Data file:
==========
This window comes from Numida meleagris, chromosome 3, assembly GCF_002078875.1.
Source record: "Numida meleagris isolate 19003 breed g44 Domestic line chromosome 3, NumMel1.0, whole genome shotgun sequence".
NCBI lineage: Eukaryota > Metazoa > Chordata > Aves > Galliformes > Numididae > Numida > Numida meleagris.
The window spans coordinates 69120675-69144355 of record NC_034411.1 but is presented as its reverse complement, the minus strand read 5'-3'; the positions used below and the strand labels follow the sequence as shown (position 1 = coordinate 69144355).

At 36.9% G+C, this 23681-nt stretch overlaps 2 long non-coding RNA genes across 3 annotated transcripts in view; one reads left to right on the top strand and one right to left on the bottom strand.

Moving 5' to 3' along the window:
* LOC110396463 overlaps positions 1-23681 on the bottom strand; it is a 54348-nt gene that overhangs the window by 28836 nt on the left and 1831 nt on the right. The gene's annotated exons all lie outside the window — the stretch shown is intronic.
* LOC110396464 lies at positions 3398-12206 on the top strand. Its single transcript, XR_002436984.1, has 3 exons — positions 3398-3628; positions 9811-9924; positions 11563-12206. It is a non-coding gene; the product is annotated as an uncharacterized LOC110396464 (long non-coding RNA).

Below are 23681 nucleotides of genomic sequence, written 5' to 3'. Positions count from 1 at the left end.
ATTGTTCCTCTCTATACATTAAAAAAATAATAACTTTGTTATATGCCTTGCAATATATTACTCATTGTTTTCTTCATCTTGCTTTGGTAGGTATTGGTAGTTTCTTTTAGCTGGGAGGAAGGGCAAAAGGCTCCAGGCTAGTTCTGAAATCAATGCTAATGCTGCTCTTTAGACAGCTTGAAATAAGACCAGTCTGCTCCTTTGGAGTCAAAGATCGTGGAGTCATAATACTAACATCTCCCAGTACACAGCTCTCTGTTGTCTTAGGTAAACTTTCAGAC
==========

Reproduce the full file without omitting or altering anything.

This window comes from Numida meleagris, chromosome 3, assembly GCF_002078875.1.
Source record: "Numida meleagris isolate 19003 breed g44 Domestic line chromosome 3, NumMel1.0, whole genome shotgun sequence".
NCBI lineage: Eukaryota > Metazoa > Chordata > Aves > Galliformes > Numididae > Numida > Numida meleagris.
The window spans coordinates 69120675-69144355 of record NC_034411.1 but is presented as its reverse complement, the minus strand read 5'-3'; the positions used below and the strand labels follow the sequence as shown (position 1 = coordinate 69144355).

At 36.9% G+C, this 23681-nt stretch overlaps 2 long non-coding RNA genes across 3 annotated transcripts in view; one reads left to right on the top strand and one right to left on the bottom strand.

Moving 5' to 3' along the window:
* LOC110396463 overlaps positions 1-23681 on the bottom strand; it is a 54348-nt gene that overhangs the window by 28836 nt on the left and 1831 nt on the right. The gene's annotated exons all lie outside the window — the stretch shown is intronic.
* LOC110396464 lies at positions 3398-12206 on the top strand. Its single transcript, XR_002436984.1, has 3 exons — positions 3398-3628; positions 9811-9924; positions 11563-12206. It is a non-coding gene; the product is annotated as an uncharacterized LOC110396464 (long non-coding RNA).

Below are 23681 nucleotides of genomic sequence, written 5' to 3'. Positions count from 1 at the left end.
ATTGTTCCTCTCTATACATTAAAAAAATAATAACTTTGTTATATGCCTTGCAATATATTACTCATTGTTTTCTTCATCTTGCTTTGGTAGGTATTGGTAGTTTCTTTTAGCTGGGAGGAAGGGCAAAAGGCTCCAGGCTAGTTCTGAAATCAATGCTAATGCTGCTCTTTAGACAGCTTGAAATAAGACCAGTCTGCTCCTTTGGAGTCAAAGATCGTGGAGTCATAATACTAACATCTCCCAGTACACAGCTCTCTGTTGTCTTAGGTAAACTTTCAGAC